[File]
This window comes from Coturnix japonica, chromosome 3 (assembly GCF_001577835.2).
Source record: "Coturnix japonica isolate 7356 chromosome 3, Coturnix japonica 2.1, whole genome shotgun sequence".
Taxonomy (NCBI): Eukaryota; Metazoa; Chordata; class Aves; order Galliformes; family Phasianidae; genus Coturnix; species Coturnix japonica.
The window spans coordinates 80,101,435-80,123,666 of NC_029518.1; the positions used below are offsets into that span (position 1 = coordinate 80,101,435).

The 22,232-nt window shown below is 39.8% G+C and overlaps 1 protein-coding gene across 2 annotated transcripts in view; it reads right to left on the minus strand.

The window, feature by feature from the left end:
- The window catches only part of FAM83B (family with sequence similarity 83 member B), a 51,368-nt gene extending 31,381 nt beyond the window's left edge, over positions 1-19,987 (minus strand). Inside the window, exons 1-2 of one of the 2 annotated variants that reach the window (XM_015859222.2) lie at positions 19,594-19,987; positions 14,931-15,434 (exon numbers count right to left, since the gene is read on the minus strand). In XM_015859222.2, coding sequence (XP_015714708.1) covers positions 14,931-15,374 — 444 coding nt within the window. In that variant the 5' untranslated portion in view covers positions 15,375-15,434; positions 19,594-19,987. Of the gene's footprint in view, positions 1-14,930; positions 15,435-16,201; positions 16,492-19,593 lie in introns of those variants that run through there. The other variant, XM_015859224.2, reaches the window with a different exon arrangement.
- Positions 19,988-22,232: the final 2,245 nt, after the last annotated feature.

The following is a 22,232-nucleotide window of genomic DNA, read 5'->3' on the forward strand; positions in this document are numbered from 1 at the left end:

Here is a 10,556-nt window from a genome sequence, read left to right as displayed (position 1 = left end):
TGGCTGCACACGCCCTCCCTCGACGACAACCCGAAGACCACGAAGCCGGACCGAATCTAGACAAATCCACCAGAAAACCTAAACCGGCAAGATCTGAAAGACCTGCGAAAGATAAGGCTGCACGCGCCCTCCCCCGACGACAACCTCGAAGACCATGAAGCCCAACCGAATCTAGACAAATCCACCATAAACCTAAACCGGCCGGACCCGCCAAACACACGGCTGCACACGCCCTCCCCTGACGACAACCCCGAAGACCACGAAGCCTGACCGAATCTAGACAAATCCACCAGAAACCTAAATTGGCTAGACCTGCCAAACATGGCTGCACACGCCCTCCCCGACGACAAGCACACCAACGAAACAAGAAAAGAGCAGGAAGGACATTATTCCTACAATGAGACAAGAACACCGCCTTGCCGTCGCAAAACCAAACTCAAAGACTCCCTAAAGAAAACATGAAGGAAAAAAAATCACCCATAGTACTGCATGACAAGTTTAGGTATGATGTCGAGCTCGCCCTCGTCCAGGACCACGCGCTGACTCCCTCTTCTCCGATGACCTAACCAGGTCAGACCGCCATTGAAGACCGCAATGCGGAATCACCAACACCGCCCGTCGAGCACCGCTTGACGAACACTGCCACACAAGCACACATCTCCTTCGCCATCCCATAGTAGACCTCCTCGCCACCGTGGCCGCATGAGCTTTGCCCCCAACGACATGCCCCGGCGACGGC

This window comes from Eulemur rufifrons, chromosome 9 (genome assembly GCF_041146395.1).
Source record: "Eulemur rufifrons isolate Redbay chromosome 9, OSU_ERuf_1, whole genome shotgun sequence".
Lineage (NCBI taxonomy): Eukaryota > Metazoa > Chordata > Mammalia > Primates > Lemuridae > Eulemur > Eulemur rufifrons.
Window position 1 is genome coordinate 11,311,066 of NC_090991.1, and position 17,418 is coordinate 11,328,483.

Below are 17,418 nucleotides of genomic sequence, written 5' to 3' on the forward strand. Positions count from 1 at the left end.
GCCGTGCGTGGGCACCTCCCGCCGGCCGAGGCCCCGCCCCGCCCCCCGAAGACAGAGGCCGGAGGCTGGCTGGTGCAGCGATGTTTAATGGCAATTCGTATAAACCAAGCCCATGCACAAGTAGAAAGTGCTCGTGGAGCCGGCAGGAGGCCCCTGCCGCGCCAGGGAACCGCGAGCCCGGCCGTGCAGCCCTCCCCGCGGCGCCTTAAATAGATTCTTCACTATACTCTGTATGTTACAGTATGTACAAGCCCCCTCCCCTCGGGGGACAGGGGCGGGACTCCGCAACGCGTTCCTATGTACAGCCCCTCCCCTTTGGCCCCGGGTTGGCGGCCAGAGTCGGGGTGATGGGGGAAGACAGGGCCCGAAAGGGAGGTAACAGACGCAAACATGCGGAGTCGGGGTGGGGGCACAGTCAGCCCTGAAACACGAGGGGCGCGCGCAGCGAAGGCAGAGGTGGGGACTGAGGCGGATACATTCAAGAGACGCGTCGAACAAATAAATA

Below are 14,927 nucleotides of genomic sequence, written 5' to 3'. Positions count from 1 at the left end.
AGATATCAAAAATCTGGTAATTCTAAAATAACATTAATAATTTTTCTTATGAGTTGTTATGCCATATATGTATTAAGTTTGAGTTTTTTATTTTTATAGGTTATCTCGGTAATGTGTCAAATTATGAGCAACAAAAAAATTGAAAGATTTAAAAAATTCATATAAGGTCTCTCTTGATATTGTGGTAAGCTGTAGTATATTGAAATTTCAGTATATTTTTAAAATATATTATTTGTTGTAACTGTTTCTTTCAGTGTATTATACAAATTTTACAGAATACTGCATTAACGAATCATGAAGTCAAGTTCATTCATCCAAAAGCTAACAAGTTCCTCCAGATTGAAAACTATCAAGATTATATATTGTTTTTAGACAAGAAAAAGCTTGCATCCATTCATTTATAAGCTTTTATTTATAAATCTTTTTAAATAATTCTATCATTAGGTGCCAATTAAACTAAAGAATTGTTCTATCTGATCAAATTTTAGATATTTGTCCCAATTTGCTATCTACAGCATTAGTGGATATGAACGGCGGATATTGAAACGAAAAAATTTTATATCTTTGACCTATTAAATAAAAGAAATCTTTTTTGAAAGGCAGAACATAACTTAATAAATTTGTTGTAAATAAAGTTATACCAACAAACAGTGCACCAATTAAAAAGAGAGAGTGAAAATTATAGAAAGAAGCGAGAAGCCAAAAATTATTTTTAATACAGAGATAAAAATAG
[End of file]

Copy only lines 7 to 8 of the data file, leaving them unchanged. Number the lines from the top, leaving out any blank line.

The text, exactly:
- The window catches only part of FAM83B (family with sequence similarity 83 member B), a 51,368-nt gene extending 31,381 nt beyond the window's left edge, over positions 1-19,987 (minus strand). Inside the window, exons 1-2 of one of the 2 annotated variants that reach the window (XM_015859222.2) lie at positions 19,594-19,987; positions 14,931-15,434 (exon numbers count right to left, since the gene is read on the minus strand). In XM_015859222.2, coding sequence (XP_015714708.1) covers positions 14,931-15,374 — 444 coding nt within the window. In that variant the 5' untranslated portion in view covers positions 15,375-15,434; positions 19,594-19,987. Of the gene's footprint in view, positions 1-14,930; positions 15,435-16,201; positions 16,492-19,593 lie in introns of those variants that run through there. The other variant, XM_015859224.2, reaches the window with a different exon arrangement.
- Positions 19,988-22,232: the final 2,245 nt, after the last annotated feature.